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Old 06-10-2008, 11:20 PM   #6 (permalink)
LostCause's Avatar
Join Date: Feb 2008
Location: California
Posts: 504

Thunderbird - '96 Ford Thunderbird
90 day: 27.75 mpg (US)
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Lightner's article, posted above by Magister, is very well written and in depth. He offers schematics to properly handle the vehicle's 12V power supply and an in depth examination of the J1850 VPW protocol. The end of his article claimed circuit cellar (magazine running the story) would cover all the protocols in the future, but I haven't been able to find them.

In any case, I found the calculations necessary to convert OBD-II PID's to MPG. The information is also posted in the main instrumentation forum. All from Bruce Lightner's mind:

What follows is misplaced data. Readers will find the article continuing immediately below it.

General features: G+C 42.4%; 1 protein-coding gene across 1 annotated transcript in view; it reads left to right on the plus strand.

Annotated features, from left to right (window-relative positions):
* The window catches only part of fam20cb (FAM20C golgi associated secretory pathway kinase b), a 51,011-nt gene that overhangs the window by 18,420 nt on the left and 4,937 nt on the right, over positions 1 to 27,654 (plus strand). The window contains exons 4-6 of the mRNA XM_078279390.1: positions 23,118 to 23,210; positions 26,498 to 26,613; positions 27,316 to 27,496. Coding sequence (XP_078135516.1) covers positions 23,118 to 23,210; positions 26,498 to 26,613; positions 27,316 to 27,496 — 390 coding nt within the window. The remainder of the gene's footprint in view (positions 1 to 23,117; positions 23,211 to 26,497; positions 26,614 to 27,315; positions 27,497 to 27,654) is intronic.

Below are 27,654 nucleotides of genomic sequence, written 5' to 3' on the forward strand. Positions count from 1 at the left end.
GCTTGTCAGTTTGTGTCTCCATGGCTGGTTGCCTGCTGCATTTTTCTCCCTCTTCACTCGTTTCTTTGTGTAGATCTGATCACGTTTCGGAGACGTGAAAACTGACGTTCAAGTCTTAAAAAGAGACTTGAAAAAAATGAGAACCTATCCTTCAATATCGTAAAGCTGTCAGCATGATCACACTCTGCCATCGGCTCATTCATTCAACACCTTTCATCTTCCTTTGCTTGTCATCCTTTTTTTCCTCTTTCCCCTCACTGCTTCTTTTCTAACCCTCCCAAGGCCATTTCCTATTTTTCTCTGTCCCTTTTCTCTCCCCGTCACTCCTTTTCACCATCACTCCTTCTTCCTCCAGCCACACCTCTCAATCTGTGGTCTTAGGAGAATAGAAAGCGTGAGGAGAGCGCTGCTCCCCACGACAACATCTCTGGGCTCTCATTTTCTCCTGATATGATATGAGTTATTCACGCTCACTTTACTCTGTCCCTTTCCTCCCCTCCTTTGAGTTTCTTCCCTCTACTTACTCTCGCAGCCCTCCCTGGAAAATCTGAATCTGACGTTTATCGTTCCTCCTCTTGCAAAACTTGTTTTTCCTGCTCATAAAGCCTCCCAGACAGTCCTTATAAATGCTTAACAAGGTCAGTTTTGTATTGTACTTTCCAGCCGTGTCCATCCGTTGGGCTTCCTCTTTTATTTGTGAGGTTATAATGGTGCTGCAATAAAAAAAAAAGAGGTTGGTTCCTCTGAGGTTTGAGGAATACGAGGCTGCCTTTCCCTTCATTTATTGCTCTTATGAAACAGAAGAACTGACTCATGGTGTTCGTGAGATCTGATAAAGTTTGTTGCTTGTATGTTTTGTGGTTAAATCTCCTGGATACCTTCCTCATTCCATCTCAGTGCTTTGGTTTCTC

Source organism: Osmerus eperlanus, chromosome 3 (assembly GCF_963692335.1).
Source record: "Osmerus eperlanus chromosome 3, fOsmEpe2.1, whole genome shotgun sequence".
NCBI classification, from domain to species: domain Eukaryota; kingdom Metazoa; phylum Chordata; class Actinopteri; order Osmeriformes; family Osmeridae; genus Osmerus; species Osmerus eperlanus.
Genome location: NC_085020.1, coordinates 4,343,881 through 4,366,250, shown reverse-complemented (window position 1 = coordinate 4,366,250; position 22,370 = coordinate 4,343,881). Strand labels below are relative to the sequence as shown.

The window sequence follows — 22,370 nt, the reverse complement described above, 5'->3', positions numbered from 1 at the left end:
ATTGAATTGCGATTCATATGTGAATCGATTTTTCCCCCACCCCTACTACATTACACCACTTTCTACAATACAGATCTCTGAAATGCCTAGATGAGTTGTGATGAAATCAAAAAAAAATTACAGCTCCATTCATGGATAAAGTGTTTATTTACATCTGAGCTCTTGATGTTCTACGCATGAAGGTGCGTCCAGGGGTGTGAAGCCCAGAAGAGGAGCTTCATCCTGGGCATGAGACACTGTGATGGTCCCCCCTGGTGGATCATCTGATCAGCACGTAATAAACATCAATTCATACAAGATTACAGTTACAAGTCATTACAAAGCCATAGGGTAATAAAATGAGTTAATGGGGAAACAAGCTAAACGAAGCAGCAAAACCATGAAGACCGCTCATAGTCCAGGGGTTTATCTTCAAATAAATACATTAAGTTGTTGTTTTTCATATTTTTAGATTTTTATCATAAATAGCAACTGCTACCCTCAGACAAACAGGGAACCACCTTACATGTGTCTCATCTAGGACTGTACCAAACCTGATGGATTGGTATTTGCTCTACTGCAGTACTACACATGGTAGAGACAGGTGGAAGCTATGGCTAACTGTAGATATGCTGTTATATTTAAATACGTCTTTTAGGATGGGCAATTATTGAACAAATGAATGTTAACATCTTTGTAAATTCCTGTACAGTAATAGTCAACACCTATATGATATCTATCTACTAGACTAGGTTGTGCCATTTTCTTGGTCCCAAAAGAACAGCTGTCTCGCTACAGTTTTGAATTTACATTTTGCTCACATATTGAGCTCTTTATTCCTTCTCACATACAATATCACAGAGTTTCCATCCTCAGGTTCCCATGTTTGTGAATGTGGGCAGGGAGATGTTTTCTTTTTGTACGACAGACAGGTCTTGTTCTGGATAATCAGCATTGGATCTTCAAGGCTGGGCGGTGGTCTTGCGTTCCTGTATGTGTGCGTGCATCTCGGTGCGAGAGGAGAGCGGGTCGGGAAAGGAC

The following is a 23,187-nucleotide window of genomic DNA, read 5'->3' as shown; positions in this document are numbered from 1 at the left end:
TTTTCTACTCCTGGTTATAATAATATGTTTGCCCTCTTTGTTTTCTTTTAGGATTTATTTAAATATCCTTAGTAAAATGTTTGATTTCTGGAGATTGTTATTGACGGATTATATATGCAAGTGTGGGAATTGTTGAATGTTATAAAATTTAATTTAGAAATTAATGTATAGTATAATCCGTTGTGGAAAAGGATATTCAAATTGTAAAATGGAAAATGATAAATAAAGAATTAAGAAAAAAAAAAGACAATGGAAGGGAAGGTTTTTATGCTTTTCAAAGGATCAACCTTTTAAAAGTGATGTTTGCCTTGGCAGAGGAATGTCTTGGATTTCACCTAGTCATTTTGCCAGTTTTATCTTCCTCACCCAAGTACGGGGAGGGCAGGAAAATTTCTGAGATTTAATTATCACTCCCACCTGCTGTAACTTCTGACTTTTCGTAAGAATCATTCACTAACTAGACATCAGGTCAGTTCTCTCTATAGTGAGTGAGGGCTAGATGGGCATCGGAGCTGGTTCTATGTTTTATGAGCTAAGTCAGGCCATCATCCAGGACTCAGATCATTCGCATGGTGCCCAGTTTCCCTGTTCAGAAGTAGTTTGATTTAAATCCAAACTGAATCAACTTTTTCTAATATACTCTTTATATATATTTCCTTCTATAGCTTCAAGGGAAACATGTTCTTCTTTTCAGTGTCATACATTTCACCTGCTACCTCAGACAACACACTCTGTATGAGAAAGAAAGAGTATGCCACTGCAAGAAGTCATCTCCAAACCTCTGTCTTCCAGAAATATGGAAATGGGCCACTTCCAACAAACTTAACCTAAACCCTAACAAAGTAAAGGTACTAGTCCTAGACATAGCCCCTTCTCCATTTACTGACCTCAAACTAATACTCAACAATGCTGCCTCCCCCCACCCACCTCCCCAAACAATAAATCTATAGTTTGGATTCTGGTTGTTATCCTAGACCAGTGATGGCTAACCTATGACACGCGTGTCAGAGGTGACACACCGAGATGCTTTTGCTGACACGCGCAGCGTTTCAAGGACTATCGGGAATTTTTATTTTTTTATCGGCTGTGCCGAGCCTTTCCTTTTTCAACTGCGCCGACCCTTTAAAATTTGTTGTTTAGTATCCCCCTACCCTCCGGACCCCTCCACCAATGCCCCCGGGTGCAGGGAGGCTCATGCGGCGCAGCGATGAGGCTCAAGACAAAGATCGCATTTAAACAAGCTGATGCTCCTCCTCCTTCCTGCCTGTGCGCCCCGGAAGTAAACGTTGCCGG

The calculation depends on whether your car has a MAF sensor or not.

MAF Sensor:

MPG = (14.7 * 6.17 * 454 * VSS * 0.621371) / (3600 * MAF / 100)
= 710.7 * VSS / MAF

14.7 - grams of air to 1 gram of gasoline - ideal air/fuel ratio
6.17 - pounds per gallon - density of gasoline
4.54 - grams per pound - conversion
VSS - vehicle speed in kilometers per hour
0.621371 - miles per hour/kilometers per hour - conversion
3600 - seconds per hour - conversion
MAF - mass air flow rate in 100 grams per second
100 - to correct MAF to give grams per second

No MAF (Uses MAP and Intake Temp to approximate MAF):

MAF = (IMAP/120)*(VE/100)*(ED)*(MM)/(R)

MAP - Manifold Absolute Pressure in kPa
IAT - Intake Air Temperature in Kelvin
R - Specific Gas Constant (8.314 JM/K)
MM - Average molecular mass of air (28.97 g/M)
VE - volumetric efficiency measured in percent
ED - Engine Displacement in liters

This method requires tweaking of the VE for accuracy.

I have no idea if these are the methods the SGII uses. The accuracy will be off due to approximations (AFR ~14.7, etc). All the information is from the brilliant mind of Bruce Lightner.

- LostCause
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